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Tax Lien

In some situations, when you make a purchase, you may need to think about what your purchase actually represents for your bank account. Are you in a situation to really make the purchase that you’re currently interested in? This is something you need to think about before you buy something you’re really interested in, especially if you’re going to make the purchase with credit.

Buying on credit allows you to essentially take out a short-term loan that you expect to pay off pretty quickly. If you end up accidentally putting yourself into too much debt—enough debt that you start falling behind on payments and you stop making other important payments like tax payments. If you’ve stopped making your tax payments for long enough, the IRS may issue a tax lien.

What Is a Tax Lien?

A tax lien is just an indication of intention that states that the United States has noticed that you’re shirking taxes and it desires for you to pay the taxes you owe, and until you do, it will make your life a little bit more difficult. It’s actually a legal claim against your property, and it essentially entitles the United States to take your legal possessions potentially. If you really never pay your taxes, the United States may take some important assets from you.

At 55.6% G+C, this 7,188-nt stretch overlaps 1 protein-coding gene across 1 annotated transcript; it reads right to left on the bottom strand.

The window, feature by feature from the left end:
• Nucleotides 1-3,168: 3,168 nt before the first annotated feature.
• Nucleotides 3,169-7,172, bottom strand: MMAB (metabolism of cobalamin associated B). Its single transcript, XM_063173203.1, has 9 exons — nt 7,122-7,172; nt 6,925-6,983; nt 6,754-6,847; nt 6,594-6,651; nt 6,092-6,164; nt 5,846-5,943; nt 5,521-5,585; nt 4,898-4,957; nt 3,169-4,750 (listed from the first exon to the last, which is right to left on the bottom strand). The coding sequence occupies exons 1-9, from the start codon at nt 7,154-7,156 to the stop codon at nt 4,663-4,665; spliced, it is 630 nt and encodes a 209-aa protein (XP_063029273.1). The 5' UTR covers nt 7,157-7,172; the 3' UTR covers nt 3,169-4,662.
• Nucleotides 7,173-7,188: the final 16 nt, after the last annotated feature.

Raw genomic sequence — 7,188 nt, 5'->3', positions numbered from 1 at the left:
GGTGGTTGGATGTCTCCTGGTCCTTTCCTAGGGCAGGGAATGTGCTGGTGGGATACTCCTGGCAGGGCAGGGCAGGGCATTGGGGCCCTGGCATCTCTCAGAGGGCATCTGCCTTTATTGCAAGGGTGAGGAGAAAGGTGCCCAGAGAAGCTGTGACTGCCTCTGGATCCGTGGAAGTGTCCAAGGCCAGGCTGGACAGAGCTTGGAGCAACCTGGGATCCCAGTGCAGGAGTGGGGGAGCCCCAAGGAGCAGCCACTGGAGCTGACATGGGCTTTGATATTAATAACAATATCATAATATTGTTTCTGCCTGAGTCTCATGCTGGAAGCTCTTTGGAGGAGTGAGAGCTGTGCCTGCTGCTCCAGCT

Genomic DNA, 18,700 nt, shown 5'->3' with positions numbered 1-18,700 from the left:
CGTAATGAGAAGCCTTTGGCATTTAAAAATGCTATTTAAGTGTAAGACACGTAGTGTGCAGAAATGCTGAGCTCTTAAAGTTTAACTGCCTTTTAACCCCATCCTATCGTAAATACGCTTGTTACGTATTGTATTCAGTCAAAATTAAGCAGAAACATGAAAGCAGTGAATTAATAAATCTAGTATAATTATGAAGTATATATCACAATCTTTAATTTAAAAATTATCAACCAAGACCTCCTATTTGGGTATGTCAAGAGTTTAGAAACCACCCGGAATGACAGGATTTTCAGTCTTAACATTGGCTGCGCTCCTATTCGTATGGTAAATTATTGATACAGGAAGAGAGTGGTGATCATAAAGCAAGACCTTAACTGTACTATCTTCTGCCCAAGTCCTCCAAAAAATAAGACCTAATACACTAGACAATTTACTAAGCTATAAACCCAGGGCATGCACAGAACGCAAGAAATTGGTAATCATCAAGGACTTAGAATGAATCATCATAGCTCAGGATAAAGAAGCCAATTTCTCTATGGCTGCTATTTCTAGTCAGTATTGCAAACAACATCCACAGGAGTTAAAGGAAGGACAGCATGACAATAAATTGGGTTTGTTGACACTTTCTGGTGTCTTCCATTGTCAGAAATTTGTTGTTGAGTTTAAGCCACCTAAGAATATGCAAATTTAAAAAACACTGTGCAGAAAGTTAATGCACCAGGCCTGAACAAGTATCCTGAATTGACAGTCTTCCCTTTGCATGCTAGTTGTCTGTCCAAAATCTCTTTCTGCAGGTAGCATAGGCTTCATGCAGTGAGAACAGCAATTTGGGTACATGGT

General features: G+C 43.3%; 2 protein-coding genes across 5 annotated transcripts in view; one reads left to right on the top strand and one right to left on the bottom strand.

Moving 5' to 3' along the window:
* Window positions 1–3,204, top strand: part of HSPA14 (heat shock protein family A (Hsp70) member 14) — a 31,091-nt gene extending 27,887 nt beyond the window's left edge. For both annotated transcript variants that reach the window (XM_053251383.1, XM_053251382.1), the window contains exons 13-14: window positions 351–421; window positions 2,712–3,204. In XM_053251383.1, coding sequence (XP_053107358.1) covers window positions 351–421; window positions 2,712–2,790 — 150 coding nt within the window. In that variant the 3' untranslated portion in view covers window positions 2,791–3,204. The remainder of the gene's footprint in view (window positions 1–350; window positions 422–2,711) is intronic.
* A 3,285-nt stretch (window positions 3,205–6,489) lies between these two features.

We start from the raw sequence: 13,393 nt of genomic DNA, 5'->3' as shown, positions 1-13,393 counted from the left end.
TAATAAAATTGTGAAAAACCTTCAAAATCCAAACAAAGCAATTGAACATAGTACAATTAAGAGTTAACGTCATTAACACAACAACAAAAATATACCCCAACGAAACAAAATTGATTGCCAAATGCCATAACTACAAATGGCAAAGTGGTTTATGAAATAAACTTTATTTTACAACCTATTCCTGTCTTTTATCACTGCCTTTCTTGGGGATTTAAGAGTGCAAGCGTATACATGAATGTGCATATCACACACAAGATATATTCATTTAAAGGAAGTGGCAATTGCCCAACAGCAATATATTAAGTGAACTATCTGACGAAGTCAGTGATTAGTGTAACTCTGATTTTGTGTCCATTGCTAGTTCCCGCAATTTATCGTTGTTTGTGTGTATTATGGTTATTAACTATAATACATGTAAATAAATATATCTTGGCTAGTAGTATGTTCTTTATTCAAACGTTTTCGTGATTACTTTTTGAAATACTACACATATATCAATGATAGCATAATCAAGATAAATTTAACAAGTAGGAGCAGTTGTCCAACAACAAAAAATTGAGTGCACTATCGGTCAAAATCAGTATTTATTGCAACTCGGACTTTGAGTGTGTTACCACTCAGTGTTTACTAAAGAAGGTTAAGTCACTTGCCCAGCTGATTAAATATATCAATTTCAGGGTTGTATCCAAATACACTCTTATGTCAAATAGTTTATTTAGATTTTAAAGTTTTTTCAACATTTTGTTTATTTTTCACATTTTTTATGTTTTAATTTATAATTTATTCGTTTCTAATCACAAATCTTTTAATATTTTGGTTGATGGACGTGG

What Property Comes Under a Tax Lien?

A tax lien, as the United States can apply it, covers most of your property. It may even go over secondary properties. It’s just about the United States desiring a piece of property. These are a few of the pieces of property that you might have to fork over due to a tax lien:

  • Real estate
  • Personal property
  • Financial assets
  • Liquid assets

This covers basically everything, from properties that you literally live on to liquid assets like cash that you keep on hand. When a tax lien comes your way, you need to brace yourself, because the United States government can take just about whatever it wants.

What Impacts Can a Tax Lien Have?

A tax lien can have a variety of impacts on the person the lien is against. This is partially because a tax lien can seem a little bit intense to a lot of people. Here are four potential impacts of a tax lien:

  • A bankruptcy case
  • Embarrassment to creditors and lenders
  • Public notices
  • Potential for prison time

The best way to avoid a tax lien is to make sure that you don’t let it get to the extent where the IRS has to actively start taking your items. It can be frustrating, but paying your taxes definitely helps you stay on the “good side” of the IRS.

How Can Enformion Help You Learn About a Tax Lien?

When you do some research into just about anything, you start learning some very intriguing details. Enformion makes it possible for you to look up all sorts of information. Whether you’re interested in getting more information on someone else’s tax lien or you just want to make sure someone doesn’t have a tax lien against them, Enformion can help you gather the information you need to know about tax liens in general.